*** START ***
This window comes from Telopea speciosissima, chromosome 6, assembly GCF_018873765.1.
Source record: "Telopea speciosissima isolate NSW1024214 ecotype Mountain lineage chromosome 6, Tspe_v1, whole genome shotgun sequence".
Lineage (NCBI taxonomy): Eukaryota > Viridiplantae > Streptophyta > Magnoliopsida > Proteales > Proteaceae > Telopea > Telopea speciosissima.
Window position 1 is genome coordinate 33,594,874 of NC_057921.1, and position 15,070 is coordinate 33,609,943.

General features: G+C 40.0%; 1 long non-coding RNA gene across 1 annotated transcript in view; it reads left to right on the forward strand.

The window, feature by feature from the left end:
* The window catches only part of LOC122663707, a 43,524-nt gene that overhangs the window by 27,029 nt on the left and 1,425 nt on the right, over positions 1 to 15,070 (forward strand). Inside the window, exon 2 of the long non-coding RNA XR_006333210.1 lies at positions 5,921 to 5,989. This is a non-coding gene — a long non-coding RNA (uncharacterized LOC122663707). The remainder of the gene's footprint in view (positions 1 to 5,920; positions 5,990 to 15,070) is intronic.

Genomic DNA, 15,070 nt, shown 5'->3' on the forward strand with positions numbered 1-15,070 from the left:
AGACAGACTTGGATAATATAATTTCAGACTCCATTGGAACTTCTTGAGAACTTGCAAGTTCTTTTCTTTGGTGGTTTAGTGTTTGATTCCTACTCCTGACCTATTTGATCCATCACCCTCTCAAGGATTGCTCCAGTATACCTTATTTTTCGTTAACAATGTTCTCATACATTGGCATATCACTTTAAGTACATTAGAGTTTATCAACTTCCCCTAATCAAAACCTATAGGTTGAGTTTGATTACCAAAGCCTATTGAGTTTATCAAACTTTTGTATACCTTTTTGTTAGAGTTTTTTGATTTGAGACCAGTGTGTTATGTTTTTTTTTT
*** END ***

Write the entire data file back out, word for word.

This window comes from Telopea speciosissima, chromosome 6, assembly GCF_018873765.1.
Source record: "Telopea speciosissima isolate NSW1024214 ecotype Mountain lineage chromosome 6, Tspe_v1, whole genome shotgun sequence".
Lineage (NCBI taxonomy): Eukaryota > Viridiplantae > Streptophyta > Magnoliopsida > Proteales > Proteaceae > Telopea > Telopea speciosissima.
Window position 1 is genome coordinate 33,594,874 of NC_057921.1, and position 15,070 is coordinate 33,609,943.

General features: G+C 40.0%; 1 long non-coding RNA gene across 1 annotated transcript in view; it reads left to right on the forward strand.

The window, feature by feature from the left end:
* The window catches only part of LOC122663707, a 43,524-nt gene that overhangs the window by 27,029 nt on the left and 1,425 nt on the right, over positions 1 to 15,070 (forward strand). Inside the window, exon 2 of the long non-coding RNA XR_006333210.1 lies at positions 5,921 to 5,989. This is a non-coding gene — a long non-coding RNA (uncharacterized LOC122663707). The remainder of the gene's footprint in view (positions 1 to 5,920; positions 5,990 to 15,070) is intronic.

Genomic DNA, 15,070 nt, shown 5'->3' on the forward strand with positions numbered 1-15,070 from the left:
AGACAGACTTGGATAATATAATTTCAGACTCCATTGGAACTTCTTGAGAACTTGCAAGTTCTTTTCTTTGGTGGTTTAGTGTTTGATTCCTACTCCTGACCTATTTGATCCATCACCCTCTCAAGGATTGCTCCAGTATACCTTATTTTTCGTTAACAATGTTCTCATACATTGGCATATCACTTTAAGTACATTAGAGTTTATCAACTTCCCCTAATCAAAACCTATAGGTTGAGTTTGATTACCAAAGCCTATTGAGTTTATCAAACTTTTGTATACCTTTTTGTTAGAGTTTTTTGATTTGAGACCAGTGTGTTATGTTTTTTTTTT